Seven years after my divorce, I believed my recovery was complete. I’d put those runaway divorce emotions to bed! Then, BAM! Out of nowhere comes a jolt of loneliness (for others, it might be jealousy, abandonment, anger, depression – any of the divorce emotional heavy hitters). Loneliness is my personal nemesis. It can pounce on me when I least expect it, even years after the gavel has come down – with the same impact as during the height of the divorce combat.
My job is to learn how to manage it, now, seven years later.
Today, I said goodbye to a dear friend. No, not a funeral. She’s bright-eyed and vivacious in her mid-60s. She’s moving on – new job, new city, and new adventures. Tomorrow, she flies to New York City where her journey begins. We gave each other hugs and the appropriate “Can’t wait to see your new place!” and “We have to set a regular time to talk.”
Truth told, I don’t know when I’ll see her again. I do know I’ll miss her terribly. I could feel the hole that her absence would leave. I told myself, “Be happy for her!” but I simply couldn’t conjure it up.
I walked slowly back to my car. It’s been several years since my divorce, but that familiar knot of loneliness came screaming back, cramping in my belly and tightening in my throat. Tears filled my eyes. She had such excitement ahead of her! And what was I doing with my life? I wanted what she had: an exhilarating new beginning with palpable what-happens-next exhilaration.
I had none of that. I was alone. I had recently ended a four-year relationship that I thought would be the love of my life. My adult kids have their own lives well beyond mine. Who needs me? I could feel the dark cloak of loneliness wrapping around my shoulders.
When I got home, I plunked myself on my couch. I cried hard.
Then came the mini intervention with myself. Let’s get real: I felt abandoned (everyone’s primal fear) and I felt jealousy, too. It’s so easy to see her grass as a lot greener than my own.
I didn’t want to be crippled, again, by those feelings so reminiscent of my divorce – loneliness, fear of abandonment, and jealousy. What could I do?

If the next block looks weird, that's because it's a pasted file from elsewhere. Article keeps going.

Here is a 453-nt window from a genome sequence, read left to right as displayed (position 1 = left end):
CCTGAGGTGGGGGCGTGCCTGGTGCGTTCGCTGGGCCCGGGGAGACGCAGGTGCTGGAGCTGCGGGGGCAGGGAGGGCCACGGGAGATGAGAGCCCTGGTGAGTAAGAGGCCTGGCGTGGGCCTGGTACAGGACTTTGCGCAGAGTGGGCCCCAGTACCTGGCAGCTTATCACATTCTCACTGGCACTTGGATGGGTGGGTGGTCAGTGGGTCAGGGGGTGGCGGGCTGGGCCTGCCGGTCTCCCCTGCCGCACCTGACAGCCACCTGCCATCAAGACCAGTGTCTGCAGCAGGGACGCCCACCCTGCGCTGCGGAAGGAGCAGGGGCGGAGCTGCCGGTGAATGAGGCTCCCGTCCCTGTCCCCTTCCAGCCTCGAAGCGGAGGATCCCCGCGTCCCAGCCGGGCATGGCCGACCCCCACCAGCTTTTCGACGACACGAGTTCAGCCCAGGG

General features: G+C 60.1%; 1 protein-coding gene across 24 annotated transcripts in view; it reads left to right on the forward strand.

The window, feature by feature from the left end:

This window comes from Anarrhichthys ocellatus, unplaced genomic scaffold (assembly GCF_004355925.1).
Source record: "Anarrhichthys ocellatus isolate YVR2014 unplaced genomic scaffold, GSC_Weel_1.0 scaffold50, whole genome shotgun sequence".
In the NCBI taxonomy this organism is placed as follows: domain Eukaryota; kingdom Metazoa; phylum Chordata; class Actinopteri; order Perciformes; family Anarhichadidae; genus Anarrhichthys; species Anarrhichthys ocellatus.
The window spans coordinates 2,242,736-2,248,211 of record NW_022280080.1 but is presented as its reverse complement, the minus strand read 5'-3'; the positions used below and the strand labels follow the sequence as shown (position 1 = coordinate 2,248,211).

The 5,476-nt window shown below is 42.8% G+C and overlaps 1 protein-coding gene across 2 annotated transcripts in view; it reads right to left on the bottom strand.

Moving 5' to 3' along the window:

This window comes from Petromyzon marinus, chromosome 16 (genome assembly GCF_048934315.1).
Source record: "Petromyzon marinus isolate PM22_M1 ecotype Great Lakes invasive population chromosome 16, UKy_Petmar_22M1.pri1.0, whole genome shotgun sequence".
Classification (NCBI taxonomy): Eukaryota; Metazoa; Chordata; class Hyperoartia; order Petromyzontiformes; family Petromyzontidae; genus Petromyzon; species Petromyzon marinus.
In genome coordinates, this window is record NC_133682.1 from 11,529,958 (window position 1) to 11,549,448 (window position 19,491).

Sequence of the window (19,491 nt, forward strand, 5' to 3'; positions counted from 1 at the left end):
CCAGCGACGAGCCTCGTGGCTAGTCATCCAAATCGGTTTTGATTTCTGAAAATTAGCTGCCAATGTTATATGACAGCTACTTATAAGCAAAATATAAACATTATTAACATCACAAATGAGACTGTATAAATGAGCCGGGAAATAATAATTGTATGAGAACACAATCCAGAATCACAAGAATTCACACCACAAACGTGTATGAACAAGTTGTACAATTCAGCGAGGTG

These are the steps I took to provide an escape hatch from the intensity of the loneliness that I felt:
1. Recognize this for what it is: A personal full-blown pity party.
It’s easy to slip into dramatic self-pity mode when you’re the one left behind, just as it was in my divorce. However, this is not my divorce, and my life will not be permanently altered. I’m feeling sorry for myself and it reminds me of divorce feelings. Note to self: gather up the drama and throw it in the garbage.
2. I am what I think! My brain believes everything I tell it.
I can choose the thoughts to think. When the destructive lonely thoughts emerge, I can refuse to accept them! Like a surfer waiting for the right wave, I can simply say to myself: “That’s not the the thought I want right now. I’ll wait for a better one.”
3. Get out the daily gratitude list that we’ve all been told to keep but somehow manage to forget.
Write in it, right now! #1 – I am healthy and building a successful business. #2 – I have two grown daughters that love me very much. #3 – I’m blessed to live in a country where women aren’t persecuted and renounced. #4 – I’m much better off than I think I am. Need proof? Turn on the news.
4. Laughter is still the best medicine.
5. I’ll remind myself that life is change. Period.
To believe otherwise is a fool’s game. Happiness morphs into challenging times, eventually. Unhappy changes to joy. And so it goes. It’s all part of life’s cycle. No one said it would be easy. To pout, waiting for the eventual contentment that others appear to have, is naïve and childlike. My friend had her own bout of loneliness, raising two boys by herself after her husband died from a wretched fight with diabetes. I tend to forget that when I’m sucking my thumb at my pity party! Not that she had to earn it, but it’s her time to be happy. So be it.
6. I’ll get my derriere off the couch and go for a walk.
Physical exercise changes everything.
7. I’ll post self-messages all around my house:
“What little mini-miracles are in my life right now?”; “What’s happening right now that I can be grateful for?”; “Spread smiles!”
How to manage those emotional gremlins that continue to rear their ugly heads long after the divorce is over? I’m convinced that it’s a lifelong process of well-prepared self-intervention.
The question to ask is: Will I be the strong woman I am, and seek out creative ways to handle this upswelling of emotion from the past? Or, will I be crippled each time I have a flashback?
It’s a choice we have to make every day.